Client Joan C contacted iTandCoffee last week with a puzzling problem. Her computer was receiving emails, but her iPad was not showing any of the new emails.
It looked like she was successfully connected to Wi-Fi - and turning off her router and turning it back on did not solve the problem.
Here's what ended up solving this problem for Joan.
We covered this tip at our most recent 'iPad & iPhone Users Group', held on Friday August 16th.
An amazingly handy feature on the iPad and iPhone is the ability to sign a PDF document that you receive in a mail message, then quickly and easily send the signed version back to the sender - without even having to print it or find a pen! Or you can save the modified PDF for later reference and use.
The 'Markup' feature on the iPad and iPhone (also available in Preview and the Mail apps on the Mac) allows you to 'draw on' a PDF, and add a signature or text to the document. That signature can then be saved, so that it can be used again and again to sign documents that you receive.
At the iPad and iPhone User Group this month, we looked at how you can sign a PDF on your iPad/iPhone using your finger or a stylus, and send the document back to whence it came!
One of the attendees had a document that she needed to sign and return to her travel agent - but found that the document was in .doc (ie Word) format instead of PDF. She could tap it to download and view, but could not use the markup feature to add her signature.
We looked at how she could easily turn that 'non-PDF' document into a PDF, so that she could then add her signature, and send it back to her travel agent.
If you are hanging on to that old laptop or desktop because you rely on it for printing, you may not have realised that it is really easy to print from an iPad or iPhone!
All you need is a Wi-Fi printer that has a feature called AirPrint - something that most Wi-Fi printer will have. If your printer is not a Wi-Fi printer it may be time to consider whether an upgrade is in order! After all, it is often the ink that is the major cost of any printer and your old printer's ink may have become quite expensive.
So often when I am working on my Mac, I quickly need to view my desktop - usually to find a file that I have saved there temporarily, or a screenshot that I just took.
I would write a handy hint on this one, but found a really good article this week that says it all - offering four different ways that you can quickly get to your desktop. Here's the link to this article.
Just this last week I had a major failure of the battery of my iPhone X, which resulted in Apple providing a complete replacement for the iPhone (at no cost).
This meant that I had to go through the lengthy process of restoring my 256GB iPhone X from an iCloud backup.
While doing this , I decided it was time for a bit of a cleanup of the content of my iPhone. This task included cleaning up a couple of key areas - for which I have recorded a video tutorial to share with iTandCoffee Club members:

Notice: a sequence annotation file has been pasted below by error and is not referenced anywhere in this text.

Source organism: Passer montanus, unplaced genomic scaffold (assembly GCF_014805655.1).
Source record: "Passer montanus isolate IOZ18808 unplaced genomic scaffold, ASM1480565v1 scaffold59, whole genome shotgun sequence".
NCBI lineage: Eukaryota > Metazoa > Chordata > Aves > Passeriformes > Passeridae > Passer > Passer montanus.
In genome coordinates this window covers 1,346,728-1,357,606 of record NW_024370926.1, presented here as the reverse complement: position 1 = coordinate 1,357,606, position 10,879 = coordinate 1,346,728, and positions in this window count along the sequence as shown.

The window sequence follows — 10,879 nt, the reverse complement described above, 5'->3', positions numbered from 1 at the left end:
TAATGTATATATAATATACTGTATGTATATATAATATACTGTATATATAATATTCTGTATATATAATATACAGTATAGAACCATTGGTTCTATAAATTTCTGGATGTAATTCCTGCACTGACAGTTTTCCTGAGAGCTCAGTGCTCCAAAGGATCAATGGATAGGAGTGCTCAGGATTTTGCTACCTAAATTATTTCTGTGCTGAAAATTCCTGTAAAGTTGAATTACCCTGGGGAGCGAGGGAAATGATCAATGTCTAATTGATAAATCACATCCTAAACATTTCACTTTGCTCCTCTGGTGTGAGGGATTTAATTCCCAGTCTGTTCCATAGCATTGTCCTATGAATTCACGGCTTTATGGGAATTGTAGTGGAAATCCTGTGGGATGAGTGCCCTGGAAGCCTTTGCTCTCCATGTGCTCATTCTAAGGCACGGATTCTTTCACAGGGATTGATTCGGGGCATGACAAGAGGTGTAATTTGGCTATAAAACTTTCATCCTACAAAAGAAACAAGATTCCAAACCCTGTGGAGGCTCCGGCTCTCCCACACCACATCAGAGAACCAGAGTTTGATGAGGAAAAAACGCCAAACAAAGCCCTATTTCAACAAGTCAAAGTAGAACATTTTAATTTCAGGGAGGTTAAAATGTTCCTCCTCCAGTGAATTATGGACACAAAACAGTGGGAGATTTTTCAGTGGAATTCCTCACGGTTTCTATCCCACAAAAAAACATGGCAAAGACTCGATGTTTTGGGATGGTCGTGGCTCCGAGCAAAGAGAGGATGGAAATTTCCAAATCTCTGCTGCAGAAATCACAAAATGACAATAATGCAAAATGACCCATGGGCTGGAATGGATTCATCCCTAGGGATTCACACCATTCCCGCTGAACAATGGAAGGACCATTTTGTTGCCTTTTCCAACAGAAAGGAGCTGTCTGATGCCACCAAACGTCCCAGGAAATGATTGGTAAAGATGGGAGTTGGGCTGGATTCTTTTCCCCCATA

8/8/2019 0 Comments
On most computers, when you download something from your web browser (Chrome, Edge, Safari, Firefox or other), your downloaded file will drop into your Downloads folder. This folder can then be viewed from Windows File Explorer or Mac's Finder.
The sorts of thing you download using your web browser can be statements, photos, apps, documents, etc.
I regularly get asked if there is a way to get the web browser to display a 'Save As' screen so that you can make the choice in each case about where the downloaded file/s should go - instead of always going into the Downloads folder.
The answer is, "Yes you can".
A related question is whether you can choose whether or not a downloaded file automatically opens after download, something that is particularly important when you are downloading a lot of items (eg photos) and don't want them all opening up as soon as the download completes.
Again the answer to this is "Yes you can".
Please be on the alert to the increasing incidence of scam text messages that can appear in a 'legitimate' conversation.
What I mean is that, if you see a message appear from the Commbank or ANZ Bank or Australia Post (or any sender like that), it may appear legitimate because it is preceded in the same 'conversation' by lots of valid texts from that business.
Phew - that was quite a list of topics that we covered in just over one hour, at July's Mac User Group. The video of July's session is now available for iTandCoffee Club members who have Plus, Online or Premium membership.
Below is the topic list and the link to access the video.
Interested in learning more about your Mac? Why not join us at the next Mac User Group, held on the last Monday of every month. See below for more details and to book.
What's on at iTandCoffee ?
Join us for a short, fun 'topic of the day' classes known as PTT sessions (Personal Training for your Technology fitness!) - these are run on a regular basis. Or join any of our other classes shown below to learn so much about your technology.
If you have questions, why not join our The iTandCoffee Club to attend fun and informative 'user group' meetings.
All classes are run as online classes (using Zoom) which means you can attend from anywhere.
27 Sycamore St, Camberwell, Victoria Australia
Call 1300 885 420
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